Nigeria is a very unique country for many reasons. With her plentiful gifts as a nation, the country is continuously plagued by bad leadership in almost every sector.
How else does one explain a nation where leaders continuously spend on bogus contracts and projects while the citizenry just go about their business like men that leave the house when the roof is on fire?
Our heavy dependence on oil has drawn us back for many years and the corrupt leaders continue to borrow huge sums of money to line their pockets, that will take us decades to pay off.
In a time like we are due to the coronavirus epidemic, it is more important than ever to look inwards to solve our problems. The current oil prices are indicators of what is to come if we don’t shift our focus away from oil.
We have heard calls for diversification for decades without any administration being responsible enough to do the work.
Well, whether we adjust or not, nature and indeed the world has a way of paying us in our coin. And I must remind the reader that nature does not ever like vacuums.
The technological sector in Nigeria is a sector that the Nigerian Government should be backing with both measurable investments and good governmental policies that will help businesses in the sector thrive and provide employment to our young people.
With little or no investment in the sector, innovative Nigerians are already making huge strides, leaving one to wonder what we can achieve if the government puts the sector in its peripherals.
In many developed nations, technology played a vital role in the development of their economies, and Nigeria will be the better for it, if it adopts economy as a tool for economic development.
In this post on Economic Discussion, the author makes a case for the relationship between technology advancement and economic development. The author holds that “technology can be regarded as primary source in economic development and the various technological changes contribute significantly in the development of underdeveloped countries.”
In a research paper by Uguru Uchechukwu et al.2016, an argument is made for the place of information and communication technology in economic development. The authors say, “The Information and Communication Technology (ICT) has become an important component of the modern world. Its importance can never be overemphasized. Rapid advances in information infrastructure are dramatically affecting the acquisition, creation, dissemination, and use of knowledge, which in turn affects economic and social activities, including how manufacturers, service providers, and governments are organized, and how they perform their functions.”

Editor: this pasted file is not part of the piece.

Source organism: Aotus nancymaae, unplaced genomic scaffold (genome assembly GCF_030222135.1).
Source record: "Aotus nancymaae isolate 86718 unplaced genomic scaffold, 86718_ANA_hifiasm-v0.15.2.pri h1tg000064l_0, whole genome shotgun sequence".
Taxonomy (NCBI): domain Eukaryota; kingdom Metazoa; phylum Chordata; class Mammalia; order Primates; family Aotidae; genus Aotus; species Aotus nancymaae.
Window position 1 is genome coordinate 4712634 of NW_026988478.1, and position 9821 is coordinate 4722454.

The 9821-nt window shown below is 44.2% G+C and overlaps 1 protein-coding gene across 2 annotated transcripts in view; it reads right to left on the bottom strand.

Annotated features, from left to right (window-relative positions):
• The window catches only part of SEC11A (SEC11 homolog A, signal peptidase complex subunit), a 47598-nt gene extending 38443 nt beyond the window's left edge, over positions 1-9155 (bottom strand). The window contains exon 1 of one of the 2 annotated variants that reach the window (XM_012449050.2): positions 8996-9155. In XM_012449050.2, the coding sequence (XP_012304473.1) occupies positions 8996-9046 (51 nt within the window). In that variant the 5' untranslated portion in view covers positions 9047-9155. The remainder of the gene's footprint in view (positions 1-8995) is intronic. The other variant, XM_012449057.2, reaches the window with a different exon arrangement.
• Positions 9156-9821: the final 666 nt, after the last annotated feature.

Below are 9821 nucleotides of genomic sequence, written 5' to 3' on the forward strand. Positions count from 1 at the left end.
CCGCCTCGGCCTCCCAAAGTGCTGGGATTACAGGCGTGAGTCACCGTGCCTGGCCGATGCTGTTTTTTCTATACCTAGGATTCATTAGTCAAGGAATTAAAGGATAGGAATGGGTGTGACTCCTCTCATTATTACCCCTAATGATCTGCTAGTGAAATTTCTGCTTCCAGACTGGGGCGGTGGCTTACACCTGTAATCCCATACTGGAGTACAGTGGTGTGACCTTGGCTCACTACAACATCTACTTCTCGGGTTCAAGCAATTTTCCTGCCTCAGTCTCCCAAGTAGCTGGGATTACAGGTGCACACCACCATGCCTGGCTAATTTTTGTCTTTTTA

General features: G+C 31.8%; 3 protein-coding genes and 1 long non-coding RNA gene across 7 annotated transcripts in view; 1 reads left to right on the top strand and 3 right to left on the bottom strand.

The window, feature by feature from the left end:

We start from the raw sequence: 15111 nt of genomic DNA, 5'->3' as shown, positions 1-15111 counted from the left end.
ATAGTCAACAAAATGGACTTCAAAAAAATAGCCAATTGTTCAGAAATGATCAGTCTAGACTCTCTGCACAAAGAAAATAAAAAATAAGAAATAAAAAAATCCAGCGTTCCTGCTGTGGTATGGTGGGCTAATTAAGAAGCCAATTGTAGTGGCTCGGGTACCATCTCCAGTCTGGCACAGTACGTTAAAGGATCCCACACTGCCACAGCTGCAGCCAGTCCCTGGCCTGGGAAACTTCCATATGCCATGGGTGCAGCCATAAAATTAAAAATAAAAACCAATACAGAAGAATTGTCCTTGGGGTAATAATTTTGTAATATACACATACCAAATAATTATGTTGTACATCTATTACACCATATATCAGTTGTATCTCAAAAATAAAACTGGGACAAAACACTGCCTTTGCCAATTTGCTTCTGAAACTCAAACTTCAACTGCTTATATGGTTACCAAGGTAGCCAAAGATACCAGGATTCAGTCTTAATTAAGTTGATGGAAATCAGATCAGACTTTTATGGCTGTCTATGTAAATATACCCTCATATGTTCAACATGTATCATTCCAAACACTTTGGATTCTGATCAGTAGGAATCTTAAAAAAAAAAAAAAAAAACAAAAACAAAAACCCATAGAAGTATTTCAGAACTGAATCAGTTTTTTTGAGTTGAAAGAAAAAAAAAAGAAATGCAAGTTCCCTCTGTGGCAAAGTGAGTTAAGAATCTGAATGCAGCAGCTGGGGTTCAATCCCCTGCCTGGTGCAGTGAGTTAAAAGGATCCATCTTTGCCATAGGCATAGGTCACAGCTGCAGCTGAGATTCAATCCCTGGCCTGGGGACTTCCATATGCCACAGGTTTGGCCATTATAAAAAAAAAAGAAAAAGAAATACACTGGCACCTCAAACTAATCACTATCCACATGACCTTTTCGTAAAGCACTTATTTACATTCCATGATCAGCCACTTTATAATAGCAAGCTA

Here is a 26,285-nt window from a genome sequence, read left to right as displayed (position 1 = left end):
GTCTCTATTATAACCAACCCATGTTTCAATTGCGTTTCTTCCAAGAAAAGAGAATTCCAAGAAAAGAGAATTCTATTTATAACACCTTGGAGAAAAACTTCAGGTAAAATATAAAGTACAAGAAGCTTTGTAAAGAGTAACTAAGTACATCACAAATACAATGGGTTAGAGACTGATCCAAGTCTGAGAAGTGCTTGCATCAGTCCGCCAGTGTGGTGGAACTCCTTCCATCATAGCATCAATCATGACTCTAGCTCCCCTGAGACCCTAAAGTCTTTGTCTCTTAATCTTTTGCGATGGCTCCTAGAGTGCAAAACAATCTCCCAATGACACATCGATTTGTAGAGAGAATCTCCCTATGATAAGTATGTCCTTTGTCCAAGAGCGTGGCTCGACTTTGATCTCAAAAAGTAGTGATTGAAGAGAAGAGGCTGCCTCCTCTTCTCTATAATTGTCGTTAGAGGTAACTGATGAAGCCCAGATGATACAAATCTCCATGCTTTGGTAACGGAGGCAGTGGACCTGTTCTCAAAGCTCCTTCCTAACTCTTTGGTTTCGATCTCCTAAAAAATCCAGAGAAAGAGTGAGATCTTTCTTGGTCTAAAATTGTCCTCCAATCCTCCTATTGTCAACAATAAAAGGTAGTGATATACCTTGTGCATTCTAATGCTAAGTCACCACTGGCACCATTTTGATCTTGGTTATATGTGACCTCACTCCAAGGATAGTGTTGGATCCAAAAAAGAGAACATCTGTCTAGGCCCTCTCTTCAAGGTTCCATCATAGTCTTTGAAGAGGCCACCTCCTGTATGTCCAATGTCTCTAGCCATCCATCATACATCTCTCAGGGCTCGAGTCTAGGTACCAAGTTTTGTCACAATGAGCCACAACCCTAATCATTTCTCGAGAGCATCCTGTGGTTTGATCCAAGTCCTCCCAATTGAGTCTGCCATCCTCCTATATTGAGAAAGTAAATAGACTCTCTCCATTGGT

In the abstract for his research paper “Information and Communication Technologies in the Nigerian Economy,” Sunday Mauton A. Posu, an economy researcher says, “Technological advancement is known to impact fast rate of economic development.” agreeing with the observation that technology and economic advancement are same-road travellers.
In this post for Fair Observer, the Head of Communications for Africa at the UK Department for International Trade, Lee-Roy Chetty, says; “Technological innovation and Information Communication Technologies (ICTs) represent a way for developing world nations to foster economic development, improve levels of education and training, as well as address gender issues within society.”
These positions and many more not mentioned here have all pointed to one central idea: for a nation like Nigeria to scale up its prowess in the committee of nations, it has to embrace technology as a tool for driving the economy.
But unfortunately, the country has been dependent on crude oil for decades and looks set to be in the same position for at least another decade if something drastic is not done to bring about a shift.
On Nigeria’s dependence on crude oil, Ibukun Falade, a Business Consultant who currently works with VTpass, a payments platform driven by tech, said, “The period when oil was the icing on the cake is past as that was in the times of our fathers.”
Agreeing with Ibukun, Obasesam Okoi, writing on “The Paradox of Nigeria’s Oil dependency” for Africa Portal chronicles Nigeria’s dependence on oil thus, “The most provocative policy of the Nigerian government was the dependence on oil resources as a source of foreign exchange earnings to the detriment of agriculture. However, the collapse of oil prices in 1986 produced severe consequence such as a shift in the global economy that triggered a crash of the stock market, soaring inflation, and high unemployment rate in Nigeria. By implication, the dependence on oil revenue to finance national development has made the Nigerian economy highly susceptible to oil price volatility.”
Reacting to the recent fall of crude oil prices due to the coronavirus epidemic, Dr Nonso Obikili, the Director at Turgot Centre for Economics and Policy Research said, “”Nigeria is still hopelessly dependent on crude oil and so anything the impacts the price or demand for crude oil impacts us. And because we have no fiscal buffers or significant foreign reserves the impacts will be significant.”
The truth is that the Nigeria government itself realises that there is a problem of overdependence on oil, but the question has always been what they should do about it.